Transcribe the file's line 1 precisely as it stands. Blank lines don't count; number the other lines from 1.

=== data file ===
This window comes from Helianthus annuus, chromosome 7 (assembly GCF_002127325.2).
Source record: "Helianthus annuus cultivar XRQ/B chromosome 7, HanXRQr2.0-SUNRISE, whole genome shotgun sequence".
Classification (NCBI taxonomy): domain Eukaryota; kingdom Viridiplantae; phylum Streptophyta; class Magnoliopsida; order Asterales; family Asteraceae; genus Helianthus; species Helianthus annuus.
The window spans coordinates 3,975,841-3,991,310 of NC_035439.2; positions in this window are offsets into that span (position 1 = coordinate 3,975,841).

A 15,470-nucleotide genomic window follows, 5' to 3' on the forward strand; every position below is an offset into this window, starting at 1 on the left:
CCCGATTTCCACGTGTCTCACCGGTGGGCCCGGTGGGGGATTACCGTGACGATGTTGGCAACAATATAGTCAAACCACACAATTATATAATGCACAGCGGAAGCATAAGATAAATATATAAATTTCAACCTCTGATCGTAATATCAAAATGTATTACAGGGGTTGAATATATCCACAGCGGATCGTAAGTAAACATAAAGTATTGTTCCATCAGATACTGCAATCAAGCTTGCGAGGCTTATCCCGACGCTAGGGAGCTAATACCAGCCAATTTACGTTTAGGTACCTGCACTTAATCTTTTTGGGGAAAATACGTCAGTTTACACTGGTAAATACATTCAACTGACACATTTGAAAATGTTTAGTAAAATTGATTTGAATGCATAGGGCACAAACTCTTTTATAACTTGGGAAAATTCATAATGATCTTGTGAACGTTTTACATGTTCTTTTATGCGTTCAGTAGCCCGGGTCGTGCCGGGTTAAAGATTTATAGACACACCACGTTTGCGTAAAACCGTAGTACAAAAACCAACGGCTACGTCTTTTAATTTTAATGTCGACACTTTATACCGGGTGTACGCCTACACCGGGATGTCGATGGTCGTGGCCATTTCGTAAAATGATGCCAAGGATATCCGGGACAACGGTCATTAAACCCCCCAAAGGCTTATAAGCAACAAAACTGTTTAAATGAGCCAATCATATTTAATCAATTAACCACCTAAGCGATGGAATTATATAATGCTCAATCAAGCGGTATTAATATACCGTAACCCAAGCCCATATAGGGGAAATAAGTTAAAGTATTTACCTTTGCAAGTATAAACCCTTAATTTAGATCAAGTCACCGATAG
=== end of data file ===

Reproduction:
This window comes from Helianthus annuus, chromosome 7 (assembly GCF_002127325.2).